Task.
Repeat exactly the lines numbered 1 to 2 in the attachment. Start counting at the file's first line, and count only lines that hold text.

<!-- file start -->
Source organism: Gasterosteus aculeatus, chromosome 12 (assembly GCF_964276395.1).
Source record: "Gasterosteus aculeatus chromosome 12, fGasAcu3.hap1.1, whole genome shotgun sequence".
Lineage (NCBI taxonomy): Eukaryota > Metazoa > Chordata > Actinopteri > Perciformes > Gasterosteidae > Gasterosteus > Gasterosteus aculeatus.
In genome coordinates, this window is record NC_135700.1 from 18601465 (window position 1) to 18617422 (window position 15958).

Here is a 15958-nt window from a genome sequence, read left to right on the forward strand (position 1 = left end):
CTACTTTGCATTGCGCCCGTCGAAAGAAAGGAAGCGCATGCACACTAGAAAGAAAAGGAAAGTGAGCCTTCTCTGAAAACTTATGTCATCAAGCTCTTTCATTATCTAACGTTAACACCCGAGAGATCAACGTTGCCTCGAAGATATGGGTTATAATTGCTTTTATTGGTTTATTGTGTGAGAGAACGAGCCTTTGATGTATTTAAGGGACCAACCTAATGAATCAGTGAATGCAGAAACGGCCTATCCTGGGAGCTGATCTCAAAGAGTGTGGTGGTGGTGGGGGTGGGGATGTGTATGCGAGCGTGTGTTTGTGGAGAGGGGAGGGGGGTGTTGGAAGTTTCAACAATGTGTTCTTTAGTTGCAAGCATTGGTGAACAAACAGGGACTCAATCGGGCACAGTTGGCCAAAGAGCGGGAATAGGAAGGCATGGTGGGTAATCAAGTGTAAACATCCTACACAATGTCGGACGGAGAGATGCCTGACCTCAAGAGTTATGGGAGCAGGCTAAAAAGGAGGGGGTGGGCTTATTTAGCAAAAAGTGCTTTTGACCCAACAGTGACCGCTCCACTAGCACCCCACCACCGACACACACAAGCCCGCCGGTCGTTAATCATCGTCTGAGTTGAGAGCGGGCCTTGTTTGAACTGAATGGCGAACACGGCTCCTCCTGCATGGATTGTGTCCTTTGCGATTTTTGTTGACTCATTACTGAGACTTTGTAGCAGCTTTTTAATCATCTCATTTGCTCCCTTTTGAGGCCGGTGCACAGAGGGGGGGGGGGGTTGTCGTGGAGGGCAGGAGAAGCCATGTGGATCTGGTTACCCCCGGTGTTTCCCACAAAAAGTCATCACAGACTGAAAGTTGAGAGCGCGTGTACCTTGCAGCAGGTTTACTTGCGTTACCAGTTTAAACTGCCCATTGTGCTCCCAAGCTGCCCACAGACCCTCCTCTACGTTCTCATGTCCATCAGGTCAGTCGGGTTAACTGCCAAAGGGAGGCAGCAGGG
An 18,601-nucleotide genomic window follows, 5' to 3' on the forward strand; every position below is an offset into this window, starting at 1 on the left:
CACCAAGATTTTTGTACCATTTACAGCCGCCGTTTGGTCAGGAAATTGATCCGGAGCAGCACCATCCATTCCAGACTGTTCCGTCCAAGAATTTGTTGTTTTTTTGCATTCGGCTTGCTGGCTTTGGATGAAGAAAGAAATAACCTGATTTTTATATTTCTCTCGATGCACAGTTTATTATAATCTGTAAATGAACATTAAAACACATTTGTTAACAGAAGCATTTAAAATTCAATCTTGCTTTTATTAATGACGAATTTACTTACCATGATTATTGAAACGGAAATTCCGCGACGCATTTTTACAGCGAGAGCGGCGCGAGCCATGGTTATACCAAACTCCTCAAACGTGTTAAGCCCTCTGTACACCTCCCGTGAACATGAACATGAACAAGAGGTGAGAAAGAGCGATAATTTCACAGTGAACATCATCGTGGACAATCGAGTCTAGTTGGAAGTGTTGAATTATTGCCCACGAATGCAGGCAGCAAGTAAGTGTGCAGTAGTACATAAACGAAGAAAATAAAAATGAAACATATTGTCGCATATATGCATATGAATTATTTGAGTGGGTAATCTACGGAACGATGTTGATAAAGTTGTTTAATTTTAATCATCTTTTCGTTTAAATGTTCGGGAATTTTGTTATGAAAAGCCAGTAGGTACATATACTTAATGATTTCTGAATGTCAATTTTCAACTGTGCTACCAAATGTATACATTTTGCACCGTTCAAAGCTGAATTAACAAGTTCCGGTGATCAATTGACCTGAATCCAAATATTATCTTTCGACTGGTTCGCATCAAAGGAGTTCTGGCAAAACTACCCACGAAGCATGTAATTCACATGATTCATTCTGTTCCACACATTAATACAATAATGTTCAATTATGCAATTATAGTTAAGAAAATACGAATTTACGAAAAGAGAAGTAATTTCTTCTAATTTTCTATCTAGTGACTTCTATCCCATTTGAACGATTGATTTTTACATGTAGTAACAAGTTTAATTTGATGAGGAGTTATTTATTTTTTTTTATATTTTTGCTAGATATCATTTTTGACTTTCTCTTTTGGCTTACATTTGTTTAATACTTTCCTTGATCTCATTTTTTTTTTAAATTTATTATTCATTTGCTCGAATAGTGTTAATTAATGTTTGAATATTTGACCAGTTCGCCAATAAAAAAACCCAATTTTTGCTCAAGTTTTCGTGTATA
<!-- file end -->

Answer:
Source organism: Gasterosteus aculeatus, chromosome 12 (assembly GCF_964276395.1).
Source record: "Gasterosteus aculeatus chromosome 12, fGasAcu3.hap1.1, whole genome shotgun sequence".